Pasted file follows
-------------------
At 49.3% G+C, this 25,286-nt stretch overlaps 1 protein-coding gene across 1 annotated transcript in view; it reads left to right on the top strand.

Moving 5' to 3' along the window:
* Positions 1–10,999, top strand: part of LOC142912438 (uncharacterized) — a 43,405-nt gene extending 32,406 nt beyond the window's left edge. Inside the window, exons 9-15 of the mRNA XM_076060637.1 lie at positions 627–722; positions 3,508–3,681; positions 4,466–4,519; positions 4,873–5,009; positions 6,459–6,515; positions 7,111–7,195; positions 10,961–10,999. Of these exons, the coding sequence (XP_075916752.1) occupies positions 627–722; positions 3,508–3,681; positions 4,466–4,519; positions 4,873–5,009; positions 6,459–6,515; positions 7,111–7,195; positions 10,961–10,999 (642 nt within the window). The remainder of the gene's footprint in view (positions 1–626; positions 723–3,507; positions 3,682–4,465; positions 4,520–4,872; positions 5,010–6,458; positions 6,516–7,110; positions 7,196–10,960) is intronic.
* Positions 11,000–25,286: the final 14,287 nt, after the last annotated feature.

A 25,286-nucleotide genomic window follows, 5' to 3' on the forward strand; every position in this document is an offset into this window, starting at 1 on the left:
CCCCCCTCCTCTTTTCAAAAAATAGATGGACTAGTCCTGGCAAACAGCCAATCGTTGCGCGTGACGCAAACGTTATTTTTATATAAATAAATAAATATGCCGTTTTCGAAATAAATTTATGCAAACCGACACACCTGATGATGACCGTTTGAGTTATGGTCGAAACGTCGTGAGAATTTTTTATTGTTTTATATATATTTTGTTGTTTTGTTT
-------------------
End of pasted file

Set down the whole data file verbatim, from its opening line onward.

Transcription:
At 49.3% G+C, this 25,286-nt stretch overlaps 1 protein-coding gene across 1 annotated transcript in view; it reads left to right on the top strand.

Moving 5' to 3' along the window:
* Positions 1–10,999, top strand: part of LOC142912438 (uncharacterized) — a 43,405-nt gene extending 32,406 nt beyond the window's left edge. Inside the window, exons 9-15 of the mRNA XM_076060637.1 lie at positions 627–722; positions 3,508–3,681; positions 4,466–4,519; positions 4,873–5,009; positions 6,459–6,515; positions 7,111–7,195; positions 10,961–10,999. Of these exons, the coding sequence (XP_075916752.1) occupies positions 627–722; positions 3,508–3,681; positions 4,466–4,519; positions 4,873–5,009; positions 6,459–6,515; positions 7,111–7,195; positions 10,961–10,999 (642 nt within the window). The remainder of the gene's footprint in view (positions 1–626; positions 723–3,507; positions 3,682–4,465; positions 4,520–4,872; positions 5,010–6,458; positions 6,516–7,110; positions 7,196–10,960) is intronic.
* Positions 11,000–25,286: the final 14,287 nt, after the last annotated feature.

A 25,286-nucleotide genomic window follows, 5' to 3' on the forward strand; every position in this document is an offset into this window, starting at 1 on the left:
CCCCCCTCCTCTTTTCAAAAAATAGATGGACTAGTCCTGGCAAACAGCCAATCGTTGCGCGTGACGCAAACGTTATTTTTATATAAATAAATAAATATGCCGTTTTCGAAATAAATTTATGCAAACCGACACACCTGATGATGACCGTTTGAGTTATGGTCGAAACGTCGTGAGAATTTTTTATTGTTTTATATATATTTTGTTGTTTTGTTT